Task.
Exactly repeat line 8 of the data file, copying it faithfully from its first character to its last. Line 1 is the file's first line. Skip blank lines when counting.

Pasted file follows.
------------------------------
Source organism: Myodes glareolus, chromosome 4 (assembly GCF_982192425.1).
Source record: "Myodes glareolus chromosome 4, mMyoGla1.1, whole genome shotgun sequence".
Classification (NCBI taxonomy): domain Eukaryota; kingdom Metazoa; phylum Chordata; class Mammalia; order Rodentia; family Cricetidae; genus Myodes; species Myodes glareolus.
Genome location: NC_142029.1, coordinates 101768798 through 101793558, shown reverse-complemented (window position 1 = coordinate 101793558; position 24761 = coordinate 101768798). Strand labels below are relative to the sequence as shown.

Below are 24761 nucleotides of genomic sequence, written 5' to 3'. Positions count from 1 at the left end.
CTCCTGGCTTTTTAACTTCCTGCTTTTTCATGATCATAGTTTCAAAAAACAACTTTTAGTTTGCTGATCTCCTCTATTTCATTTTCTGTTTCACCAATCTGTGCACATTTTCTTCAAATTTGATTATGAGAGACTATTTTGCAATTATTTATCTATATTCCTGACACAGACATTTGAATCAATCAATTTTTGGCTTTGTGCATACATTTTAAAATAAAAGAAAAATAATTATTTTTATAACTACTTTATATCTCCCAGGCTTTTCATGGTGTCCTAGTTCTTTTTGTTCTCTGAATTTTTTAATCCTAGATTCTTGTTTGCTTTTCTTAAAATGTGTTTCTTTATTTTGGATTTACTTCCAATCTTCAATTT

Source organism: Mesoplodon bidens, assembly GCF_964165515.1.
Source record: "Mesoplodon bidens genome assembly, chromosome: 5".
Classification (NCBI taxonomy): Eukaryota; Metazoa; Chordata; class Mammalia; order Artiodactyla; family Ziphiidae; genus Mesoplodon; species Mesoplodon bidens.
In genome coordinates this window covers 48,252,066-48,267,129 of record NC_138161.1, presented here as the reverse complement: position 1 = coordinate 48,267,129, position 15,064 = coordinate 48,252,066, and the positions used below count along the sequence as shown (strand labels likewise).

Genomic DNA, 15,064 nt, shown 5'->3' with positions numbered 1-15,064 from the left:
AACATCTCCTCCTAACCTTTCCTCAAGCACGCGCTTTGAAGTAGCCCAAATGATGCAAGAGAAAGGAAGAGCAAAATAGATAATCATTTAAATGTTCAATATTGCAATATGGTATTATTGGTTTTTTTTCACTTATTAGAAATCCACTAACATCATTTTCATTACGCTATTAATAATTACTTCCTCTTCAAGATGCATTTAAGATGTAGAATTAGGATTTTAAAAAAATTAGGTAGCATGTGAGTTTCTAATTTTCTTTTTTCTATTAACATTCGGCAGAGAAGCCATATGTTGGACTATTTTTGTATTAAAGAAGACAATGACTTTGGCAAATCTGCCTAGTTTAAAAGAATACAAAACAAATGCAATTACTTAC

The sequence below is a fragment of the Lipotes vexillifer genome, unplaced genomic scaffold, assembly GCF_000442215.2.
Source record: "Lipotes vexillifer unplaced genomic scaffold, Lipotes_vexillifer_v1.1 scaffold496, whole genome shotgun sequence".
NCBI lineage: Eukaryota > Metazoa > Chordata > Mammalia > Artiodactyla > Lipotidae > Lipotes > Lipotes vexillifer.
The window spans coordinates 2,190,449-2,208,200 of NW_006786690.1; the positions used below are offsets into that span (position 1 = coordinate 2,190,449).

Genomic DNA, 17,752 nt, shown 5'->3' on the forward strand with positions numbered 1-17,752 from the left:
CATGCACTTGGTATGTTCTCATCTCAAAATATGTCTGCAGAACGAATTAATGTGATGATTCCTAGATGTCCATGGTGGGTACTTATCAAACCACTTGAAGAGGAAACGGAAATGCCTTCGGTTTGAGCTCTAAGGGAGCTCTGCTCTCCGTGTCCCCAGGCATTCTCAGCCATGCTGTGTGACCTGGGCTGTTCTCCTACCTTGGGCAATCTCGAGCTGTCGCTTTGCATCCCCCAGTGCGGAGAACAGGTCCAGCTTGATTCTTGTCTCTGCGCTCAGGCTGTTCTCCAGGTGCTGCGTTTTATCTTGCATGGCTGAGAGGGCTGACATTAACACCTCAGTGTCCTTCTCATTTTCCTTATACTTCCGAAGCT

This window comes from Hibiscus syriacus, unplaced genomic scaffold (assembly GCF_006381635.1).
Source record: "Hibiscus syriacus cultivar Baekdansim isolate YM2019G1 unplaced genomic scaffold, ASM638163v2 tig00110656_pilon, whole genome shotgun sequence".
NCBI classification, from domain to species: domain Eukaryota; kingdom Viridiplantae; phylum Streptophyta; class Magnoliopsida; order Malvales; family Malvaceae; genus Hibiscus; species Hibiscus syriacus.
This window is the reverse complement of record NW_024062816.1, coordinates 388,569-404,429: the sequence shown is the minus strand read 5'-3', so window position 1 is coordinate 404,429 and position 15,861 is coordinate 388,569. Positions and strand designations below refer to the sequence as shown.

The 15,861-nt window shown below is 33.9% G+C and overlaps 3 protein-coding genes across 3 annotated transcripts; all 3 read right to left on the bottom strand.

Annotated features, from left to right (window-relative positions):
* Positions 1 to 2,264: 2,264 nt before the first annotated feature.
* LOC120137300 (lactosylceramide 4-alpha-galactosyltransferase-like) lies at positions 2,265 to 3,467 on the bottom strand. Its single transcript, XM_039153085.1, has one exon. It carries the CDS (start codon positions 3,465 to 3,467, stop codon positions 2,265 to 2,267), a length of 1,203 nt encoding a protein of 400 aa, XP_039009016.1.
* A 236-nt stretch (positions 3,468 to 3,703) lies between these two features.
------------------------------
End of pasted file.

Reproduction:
Source record: "Mesoplodon bidens genome assembly, chromosome: 5".